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Andrea Cionci Replies to Ann Barnhardt and Dr. Ed Mazza on Substantial Error vs The Ratzinger Code Andrea Cionci Replies to Ann Barnhardt and Dr. Ed Mazza on Substantial Error vs The Ratzinger Code   This is the English version of an essay first published in Italy by Andrea Cionci. I am releasing it in English here for the sake of the truth and the good of the Church. A meeting of the minds is much more productive than talking past each other. Another essay to follow in this space. Blogger Ann Barnhardt and Prof. Edmund Mazza are among America’s best-known Catholic commentators. Both have historical merits for popularizing in the U.S. the reality of the invalidity of Pope Benedict XVI’s Declaratio as renunciation and, (especially Barnhardt), Bergoglio’s antipapacy. With different declinations, however, they are proponents of the so-called “Substantial Error,” an argument that Pope Benedict made, yes, an invalid renunciation, but unwittingly, based on his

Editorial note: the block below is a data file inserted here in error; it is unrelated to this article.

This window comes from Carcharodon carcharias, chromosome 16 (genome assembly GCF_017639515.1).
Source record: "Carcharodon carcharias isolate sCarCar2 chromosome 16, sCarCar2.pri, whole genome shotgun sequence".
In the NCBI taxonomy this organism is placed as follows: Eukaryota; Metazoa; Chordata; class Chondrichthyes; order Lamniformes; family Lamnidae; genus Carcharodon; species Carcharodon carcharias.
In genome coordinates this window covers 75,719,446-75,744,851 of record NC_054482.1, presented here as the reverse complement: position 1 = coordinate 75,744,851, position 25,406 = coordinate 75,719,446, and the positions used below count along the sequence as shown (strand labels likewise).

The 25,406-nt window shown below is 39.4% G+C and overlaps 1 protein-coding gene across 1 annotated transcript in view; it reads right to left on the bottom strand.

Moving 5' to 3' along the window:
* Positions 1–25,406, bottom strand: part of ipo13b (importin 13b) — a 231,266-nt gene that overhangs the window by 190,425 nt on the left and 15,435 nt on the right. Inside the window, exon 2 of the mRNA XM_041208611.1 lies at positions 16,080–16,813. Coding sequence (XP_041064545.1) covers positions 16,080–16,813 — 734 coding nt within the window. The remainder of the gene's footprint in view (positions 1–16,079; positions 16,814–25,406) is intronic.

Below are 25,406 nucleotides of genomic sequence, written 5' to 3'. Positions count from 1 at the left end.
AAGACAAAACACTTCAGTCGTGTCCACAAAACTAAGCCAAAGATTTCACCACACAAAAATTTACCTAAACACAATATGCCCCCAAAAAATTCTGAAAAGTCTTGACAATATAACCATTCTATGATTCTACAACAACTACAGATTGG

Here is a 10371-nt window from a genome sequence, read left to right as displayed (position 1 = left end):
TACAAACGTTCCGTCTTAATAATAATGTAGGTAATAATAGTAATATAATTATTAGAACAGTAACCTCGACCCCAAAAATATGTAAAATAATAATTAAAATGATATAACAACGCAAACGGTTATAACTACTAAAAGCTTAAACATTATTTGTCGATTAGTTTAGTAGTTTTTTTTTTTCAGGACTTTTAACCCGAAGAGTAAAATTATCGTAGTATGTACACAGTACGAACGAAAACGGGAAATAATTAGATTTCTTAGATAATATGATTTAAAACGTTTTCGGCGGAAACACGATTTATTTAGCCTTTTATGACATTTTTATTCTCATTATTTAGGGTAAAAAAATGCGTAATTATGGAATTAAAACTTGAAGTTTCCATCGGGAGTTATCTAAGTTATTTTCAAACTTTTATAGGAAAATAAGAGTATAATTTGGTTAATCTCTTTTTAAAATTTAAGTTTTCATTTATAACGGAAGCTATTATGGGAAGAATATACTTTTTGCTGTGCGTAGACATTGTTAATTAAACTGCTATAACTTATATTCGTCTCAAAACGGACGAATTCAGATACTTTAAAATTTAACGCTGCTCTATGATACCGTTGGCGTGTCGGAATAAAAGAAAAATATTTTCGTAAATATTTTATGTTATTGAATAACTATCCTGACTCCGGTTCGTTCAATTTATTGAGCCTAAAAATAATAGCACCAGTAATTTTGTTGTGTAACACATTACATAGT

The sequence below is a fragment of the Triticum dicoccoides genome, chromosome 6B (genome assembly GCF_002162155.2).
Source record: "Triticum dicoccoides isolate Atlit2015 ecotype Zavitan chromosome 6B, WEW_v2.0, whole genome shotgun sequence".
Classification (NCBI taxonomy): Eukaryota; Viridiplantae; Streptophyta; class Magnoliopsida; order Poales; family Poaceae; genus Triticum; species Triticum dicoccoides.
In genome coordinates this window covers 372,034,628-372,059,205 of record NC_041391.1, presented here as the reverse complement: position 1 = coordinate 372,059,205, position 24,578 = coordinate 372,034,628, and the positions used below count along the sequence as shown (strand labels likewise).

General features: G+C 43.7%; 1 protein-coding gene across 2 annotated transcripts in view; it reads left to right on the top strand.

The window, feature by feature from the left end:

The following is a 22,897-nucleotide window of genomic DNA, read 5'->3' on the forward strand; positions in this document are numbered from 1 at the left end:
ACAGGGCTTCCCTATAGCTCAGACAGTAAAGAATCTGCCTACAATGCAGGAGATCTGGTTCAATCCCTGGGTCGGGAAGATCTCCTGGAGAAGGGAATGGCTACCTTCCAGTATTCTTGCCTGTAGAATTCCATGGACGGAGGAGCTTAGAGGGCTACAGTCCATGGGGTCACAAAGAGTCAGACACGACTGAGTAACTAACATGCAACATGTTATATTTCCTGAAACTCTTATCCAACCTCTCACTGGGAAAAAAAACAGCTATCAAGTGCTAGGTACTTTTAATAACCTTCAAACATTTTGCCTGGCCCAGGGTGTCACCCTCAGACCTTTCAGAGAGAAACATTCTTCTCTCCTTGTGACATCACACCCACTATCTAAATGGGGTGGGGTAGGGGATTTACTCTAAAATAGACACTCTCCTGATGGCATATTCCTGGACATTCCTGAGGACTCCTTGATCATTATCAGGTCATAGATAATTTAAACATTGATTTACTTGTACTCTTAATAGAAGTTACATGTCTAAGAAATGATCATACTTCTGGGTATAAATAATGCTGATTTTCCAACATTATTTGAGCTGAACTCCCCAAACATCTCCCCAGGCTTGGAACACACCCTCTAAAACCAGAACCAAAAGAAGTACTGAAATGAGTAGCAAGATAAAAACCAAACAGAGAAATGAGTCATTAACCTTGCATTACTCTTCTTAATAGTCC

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Feser mentions the same passage the implications of which I have been chewing on since I first read it years ago: Richard Weaver's remark in Ideas Have Consequences in which he points to William of Ockham "as the best representative of a change which came over man's conception of reality at this historic juncture" & "Ed, this is almost creepy, I had read Burtt's book about a month ago, Willey's right after that, and I just finished Collingwood's today, and then I read your post." He responded, saying, "Martin, creepier still is that I see we both studied philosophy at UC Santa Barbara. I smell a conspiracy. Maybe they installed the same model computer chip in each of our brains...?" Monday, August 17, 2009 The Politically Incorrect Guide to Reality: Edward Feser's "The Last Superstition" Where has Ed Feser been all my life? The exposition and defense of Aristotelianism in his new book  The Last Superstition: A Refutation of the New Atheism  would have saved me years of hunting down old dusty out-of-print tomes by guys with "S. J." after their names that have been long forgotten and which many people would consider out-of-date and irrelevant. Don't get me wrong, I like hunting down old dusty out-of-print tomes, no matter what letters the authors may have after their names. In fact, it's one of my favorite things to do. And, actually, had I not gone to the all the trouble, I may not have fully appreciated Feser's achievement. Feser makes a bold statement in his book: "Abandoning Aristotelianism, as the founders of modern philosophy did, was the